Mice Storytime 9/13/17

By Awnali Mills

Last week’s storytime was about mouses.  Mice.  The small, scurrying creatures.  The books I chose were How to Catch a Mouse by Philippa Leathers and Whose Mouse Are You? by Robert Kraus.

How To Catch a MouseWhose Mouse Are You

I welcomed the kids and said we’d start with a song.  I turned around to get my ukulele and screamed.  My little fingerpuppet mouse had scared me!  He brought us our letter “M” and brought out his friend to help us do a Thumbkin variation – Where is Mouse?  Then we read How to Catch a Mouse.

To include some science, I showed the children a standard #2 pencil and told them that a mouse can squeeze through a hole that is the size of a pencil, and that if a pencil can roll under a door, then a mouse can get under it as well.

I pulled out my Hickory Dickory Dock activity set that I made, passed out the mice, and then did the rhyme with the different colors.  The children would bring up their color when it was called, and drop their mouse inside the clock.

Hickory Dickory Dock Clock

I read Whose Mouse Are You? Then we sang The Little Mice.  I wasn’t familiar with this song before, but it went over really well.  The children acted like the mice, and the adults acted the part of the cat, while I sang the song and played.  I had everyone practice the motions before the song, so everyone was prepped and ready to go.

C                                                         G            C
The old gray cat is sleeping, sleeping, sleeping,
G            C
The old gray cat is sleeping in her bed.

The little mice are creeping, creeping, creeping,
The little mice are creeping,
Through the house.
The little mice are eating…all her food
The little mice are climbing…on the cat
The little mice are jumping…on her back.
The little mice are dancing…’round the cat.
The old gray cat is waking…from her nap.
The little mice are hiding…from the cat.
The old gray cat is creeping…through the house.
The little mice all scamper…through the house

I finished up with the flannel and song Five Little Mice.
To the tune of: Five Little Ducks
 
C                               G7
Five little mice came out to play,
C
Gathering crumbs along the way,
G7
Out came pussycat sleek and fat;
C
Four little mice go scampering back

Four little mice came out to play
Gathering crumbs along the way
Out came pussycat sleek and fat
Three little mice go scampering back
Three…two…one…

One little mouse came out to play
Gathering crumbs along the way
Out came pussycat sleek and fat
No little mice go scampering back

The children didn’t seem too terribly disturbed that the cat was eating the mice.  Shrug.

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Book Review – The Countdown Conspiracy by Katie Slivensky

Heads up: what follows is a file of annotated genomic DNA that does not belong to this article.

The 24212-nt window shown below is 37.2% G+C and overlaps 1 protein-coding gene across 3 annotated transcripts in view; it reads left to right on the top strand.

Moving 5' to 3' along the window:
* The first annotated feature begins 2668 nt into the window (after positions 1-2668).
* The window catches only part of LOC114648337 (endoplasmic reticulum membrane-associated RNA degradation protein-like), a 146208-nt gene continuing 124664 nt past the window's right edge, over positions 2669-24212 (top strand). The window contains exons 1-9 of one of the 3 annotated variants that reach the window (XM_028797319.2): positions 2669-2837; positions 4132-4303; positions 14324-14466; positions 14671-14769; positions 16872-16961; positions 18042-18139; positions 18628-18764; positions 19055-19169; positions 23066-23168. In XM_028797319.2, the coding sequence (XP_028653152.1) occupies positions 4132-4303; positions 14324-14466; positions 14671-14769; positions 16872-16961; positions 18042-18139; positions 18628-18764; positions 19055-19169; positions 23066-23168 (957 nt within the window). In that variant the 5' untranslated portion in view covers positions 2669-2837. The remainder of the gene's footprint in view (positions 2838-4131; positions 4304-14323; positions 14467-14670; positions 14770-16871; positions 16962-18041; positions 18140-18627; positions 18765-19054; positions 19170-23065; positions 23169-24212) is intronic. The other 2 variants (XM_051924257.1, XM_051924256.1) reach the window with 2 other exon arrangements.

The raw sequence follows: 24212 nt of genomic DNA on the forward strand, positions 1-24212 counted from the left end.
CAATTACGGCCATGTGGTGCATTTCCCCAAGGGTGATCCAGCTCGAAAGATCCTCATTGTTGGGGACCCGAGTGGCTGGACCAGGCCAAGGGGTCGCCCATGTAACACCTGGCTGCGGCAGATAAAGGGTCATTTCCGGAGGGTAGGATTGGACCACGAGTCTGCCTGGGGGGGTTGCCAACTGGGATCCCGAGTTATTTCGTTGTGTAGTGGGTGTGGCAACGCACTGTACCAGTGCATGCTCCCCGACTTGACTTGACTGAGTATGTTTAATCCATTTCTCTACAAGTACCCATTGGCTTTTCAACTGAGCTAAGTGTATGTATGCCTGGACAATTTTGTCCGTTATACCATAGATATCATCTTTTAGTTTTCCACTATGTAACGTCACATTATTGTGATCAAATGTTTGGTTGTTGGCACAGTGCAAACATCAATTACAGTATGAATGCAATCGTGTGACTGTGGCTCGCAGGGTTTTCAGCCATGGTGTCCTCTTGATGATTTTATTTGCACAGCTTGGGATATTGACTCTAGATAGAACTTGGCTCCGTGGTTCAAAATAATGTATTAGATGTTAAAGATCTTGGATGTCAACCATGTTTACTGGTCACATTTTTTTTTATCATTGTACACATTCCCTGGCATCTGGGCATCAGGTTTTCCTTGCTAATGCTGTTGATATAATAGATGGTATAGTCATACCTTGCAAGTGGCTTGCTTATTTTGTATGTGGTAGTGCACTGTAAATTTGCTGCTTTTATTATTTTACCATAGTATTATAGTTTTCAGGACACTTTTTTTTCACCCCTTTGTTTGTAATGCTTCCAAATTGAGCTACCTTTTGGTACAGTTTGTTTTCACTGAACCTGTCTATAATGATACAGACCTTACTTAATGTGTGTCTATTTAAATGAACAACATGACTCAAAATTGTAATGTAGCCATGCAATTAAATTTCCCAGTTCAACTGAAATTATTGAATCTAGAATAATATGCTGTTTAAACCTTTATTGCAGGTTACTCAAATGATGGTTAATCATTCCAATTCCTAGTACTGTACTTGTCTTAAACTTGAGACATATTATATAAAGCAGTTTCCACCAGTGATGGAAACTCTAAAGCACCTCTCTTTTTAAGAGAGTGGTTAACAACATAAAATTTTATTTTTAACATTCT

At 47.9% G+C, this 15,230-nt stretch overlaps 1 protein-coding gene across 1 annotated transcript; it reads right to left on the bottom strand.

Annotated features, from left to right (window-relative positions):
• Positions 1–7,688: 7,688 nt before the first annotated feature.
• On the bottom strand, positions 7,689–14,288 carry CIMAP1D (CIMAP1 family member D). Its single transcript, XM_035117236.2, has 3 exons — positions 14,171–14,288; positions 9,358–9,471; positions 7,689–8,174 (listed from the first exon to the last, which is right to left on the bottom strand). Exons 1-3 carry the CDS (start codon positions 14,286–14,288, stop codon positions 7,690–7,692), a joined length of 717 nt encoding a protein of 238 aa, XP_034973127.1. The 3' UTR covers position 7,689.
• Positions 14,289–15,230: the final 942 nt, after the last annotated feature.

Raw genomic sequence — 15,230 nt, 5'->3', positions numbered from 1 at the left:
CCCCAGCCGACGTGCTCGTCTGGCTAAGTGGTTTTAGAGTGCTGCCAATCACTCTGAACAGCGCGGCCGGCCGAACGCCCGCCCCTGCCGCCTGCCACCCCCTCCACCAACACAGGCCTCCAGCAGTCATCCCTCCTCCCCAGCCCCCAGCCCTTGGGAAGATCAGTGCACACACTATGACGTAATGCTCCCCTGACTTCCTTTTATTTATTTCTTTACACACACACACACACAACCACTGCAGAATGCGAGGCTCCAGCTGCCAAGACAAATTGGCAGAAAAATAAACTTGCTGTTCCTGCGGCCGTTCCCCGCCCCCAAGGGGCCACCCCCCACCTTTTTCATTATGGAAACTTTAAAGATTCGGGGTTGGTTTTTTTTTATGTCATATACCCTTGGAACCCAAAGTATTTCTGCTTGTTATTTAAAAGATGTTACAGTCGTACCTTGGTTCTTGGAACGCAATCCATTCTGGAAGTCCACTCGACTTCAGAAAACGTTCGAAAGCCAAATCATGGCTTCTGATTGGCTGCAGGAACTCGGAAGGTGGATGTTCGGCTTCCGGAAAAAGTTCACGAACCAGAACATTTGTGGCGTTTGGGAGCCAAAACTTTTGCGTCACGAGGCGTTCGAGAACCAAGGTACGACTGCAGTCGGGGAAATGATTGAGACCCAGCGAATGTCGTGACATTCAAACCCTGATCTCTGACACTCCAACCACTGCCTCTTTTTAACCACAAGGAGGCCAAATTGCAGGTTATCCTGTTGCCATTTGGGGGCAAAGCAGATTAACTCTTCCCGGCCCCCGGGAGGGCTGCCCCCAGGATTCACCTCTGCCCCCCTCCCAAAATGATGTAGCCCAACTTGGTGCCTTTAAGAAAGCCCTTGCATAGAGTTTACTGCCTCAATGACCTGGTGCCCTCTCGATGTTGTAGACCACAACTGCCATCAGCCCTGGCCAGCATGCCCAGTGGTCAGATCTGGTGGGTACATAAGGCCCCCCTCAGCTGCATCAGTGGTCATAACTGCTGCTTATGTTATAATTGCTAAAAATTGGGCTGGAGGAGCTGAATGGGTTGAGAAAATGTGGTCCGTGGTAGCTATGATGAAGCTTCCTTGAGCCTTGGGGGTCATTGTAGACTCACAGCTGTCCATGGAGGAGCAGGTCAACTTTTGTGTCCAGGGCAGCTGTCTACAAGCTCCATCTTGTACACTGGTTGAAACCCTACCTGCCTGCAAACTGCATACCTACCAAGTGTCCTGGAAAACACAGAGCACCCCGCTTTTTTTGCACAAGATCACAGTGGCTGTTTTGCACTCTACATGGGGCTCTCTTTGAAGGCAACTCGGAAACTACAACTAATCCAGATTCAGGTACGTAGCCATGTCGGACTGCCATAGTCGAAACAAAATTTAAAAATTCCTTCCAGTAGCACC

Countdown ConspiracyBy Awnali Mills

Miranda Regent is one of six kids chosen from around the world to begin training as an astronaut.  Their mission is to be the first people to go to Mars.  Miranda is thrilled about the opportunity—she competed very hard for the chance.  But not everyone is as excited about Miranda’s participation.  Attacks seem to be targeting her, and rumors are flying that the United States strong-armed the committee into accepting an American into the program.  The war over space has only recently ended, and there are political minefields everywhere.  Miranda just wants to do her job and go to Mars—but will she survive that long?

The Countdown Conspiracy by Katie Slivensky looked good…but not great.  I left it on the bottom of my stack and proceeded to read other things, picking it up with a little sigh and wondering if it was going to be worth the read.

And I almost couldn’t put it down.

Wow.  I’m not wild about stories full of technical jargon, but this book had just enough technical jargon in it to make it realistic without making it dull.  It was full of action, competition, personal rivalries and interesting characters.  Even among the top tier of students, there’s someone who’s at the bottom of the top, and Miranda is it.  Everyone (including herself) wonders if the rumors about her inclusion in the program are true.  The tension she feels and that plays out in the group are very engaging.  I found myself being dragged into the next chapter despite my best intentions.

Housework was neglected.

Husband was neglected.

It wasn’t pretty.

And yet even now, I find myself looking at the book and thinking, “Was it really that good?  Did it just hit me at the right time for me to love it?”  All I can say is that it felt like a well written adult thriller that features children.  You’ll have to read it for yourself to see if it’s actually that good.  Recommended for grades 4- 8.

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Jungle Storytime 9/6/17

By Awnali Mills

Today’s storytime took us to the jungle.  The books I chose were Warning: Do Not Open this Book! by Adam Lehrhaupt and It’s a Tiger! by David LaRochelle.

Warning Do Not Open This BookIt's a Tiger